Updates on cases, laws, and other topics of interest to local governments

Subscribe by Email

Enter your Email:
Preview | Powered by FeedBlitz

Subscribe in a Reader

Follow Municipal Minute on Twitter


Blog comments do not reflect the views or opinions of the Author or Ancel Glink. Some of the content may be considered attorney advertising material under the applicable rules of certain states. Prior results do not guarantee a similar outcome. Please read our full disclaimer

Tuesday, August 4, 2020

Court Rules in City's Favor in FOIA Challenge

An appellate court recent ruled in favor of a public body in a FOIA challenge in Sherrod v. City of Kankakee, 2020 IL App (3d) 190374-U. 

In 2016, an inmate (plaintiff) filed two FOIA requests with the City of Kankakee for records regarding the murder of a specific individual. After the City conducted a reasonably diligent search for records responsive to the request, the City provided responsive records in the City’s possession and custody, while denying portions of both requests for records the City was unable to locate during their searches. After the plaintiff filed a request for review with the PAC to appeal the City’s denial of certain records, the PAC issued a nonbinding letter requesting the City to provide a requested video in VHS format to the plaintiff, instead of the DVD format originally provided by the City. After the City did not provide the video in VHS format, the plaintiff filed a lawsuit, alleging that the City failed to conduct a reasonably diligent search for records responsive to his request and otherwise failed to properly respond to his FOIA requests. The circuit court dismissed the case, however, finding that the City provided all responsive records in its possession after conducting an adequate search under FOIA for the requested information. On appeal, and the appellate court affirmed the decision in favor of the City.

First, in considering whether the City conducted a reasonable search, the appellate court looked at whether the City's search was reasonably calculated to discover the requested documents and not whether it actually uncovered every existing document. In this case, the City submitted a detailed affidavit describing the locations where City personnel searched for responsive records and ultimately which records the City identified and failed to identify. The appellate court determined that the City’s affidavit demonstrated the City's compliance with its obligation to conduct a reasonably diligent search under FOIA. Moreover, the appellate court noted that the City’s affidavit describing the City’s exhaustive search for records should be accorded a presumption of good faith, which cannot be rebutted by the plaintiff’s purely speculative claims about the existence of other documents.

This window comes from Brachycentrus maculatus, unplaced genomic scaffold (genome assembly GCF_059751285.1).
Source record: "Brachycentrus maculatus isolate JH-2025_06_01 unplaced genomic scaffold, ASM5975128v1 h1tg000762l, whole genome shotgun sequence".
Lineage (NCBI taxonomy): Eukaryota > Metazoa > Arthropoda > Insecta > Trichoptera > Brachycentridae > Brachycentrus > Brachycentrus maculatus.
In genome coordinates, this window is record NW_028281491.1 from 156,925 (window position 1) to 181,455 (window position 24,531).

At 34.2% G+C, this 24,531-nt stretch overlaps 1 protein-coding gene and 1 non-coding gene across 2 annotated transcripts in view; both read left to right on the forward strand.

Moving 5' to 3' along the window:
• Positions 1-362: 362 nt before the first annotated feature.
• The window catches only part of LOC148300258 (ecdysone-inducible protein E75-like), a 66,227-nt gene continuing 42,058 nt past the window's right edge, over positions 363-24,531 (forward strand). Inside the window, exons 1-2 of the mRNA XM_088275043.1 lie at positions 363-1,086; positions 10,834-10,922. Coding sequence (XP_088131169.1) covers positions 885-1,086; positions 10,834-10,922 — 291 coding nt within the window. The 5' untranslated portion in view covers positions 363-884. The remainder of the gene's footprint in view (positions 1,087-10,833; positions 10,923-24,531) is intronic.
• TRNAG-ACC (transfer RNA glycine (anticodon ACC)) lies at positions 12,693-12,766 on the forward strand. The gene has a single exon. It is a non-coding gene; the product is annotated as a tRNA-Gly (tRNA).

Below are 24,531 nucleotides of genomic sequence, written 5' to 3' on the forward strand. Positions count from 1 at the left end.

Next, since the only method available to the City for copying a responsive video was on a DVD because the City lacked the capability to copy the video into the requested VHS format, the appellate court found that the City properly responded to plaintiff's FOIA request when it provided the record in the DVD format. Importantly, the appellate court noted that the passage of time and technological advancements made it unfeasible for the City to copy the video in VHS format. Also, the City’s affidavit demonstrated that the City found an outside company that could copy a VHS video into DVD format, but the company was unable to copy a DVD into a VHS format. As a result, the appellate court determined that the City complied with FOIA by providing the plaintiff with the DVD copy available to the City.  

Also, since the City’s affidavit demonstrated that the City did not possess the requested enhanced FBI within the City’s possession, and because the plaintiff failed to file a counter-affidavit to rebut the City’s affidavit, the appellate court found that the City did not violate FOIA by denying plaintiff's request for items it did not possess. 

Post Authored by Eugene Bolotniko


Post a Comment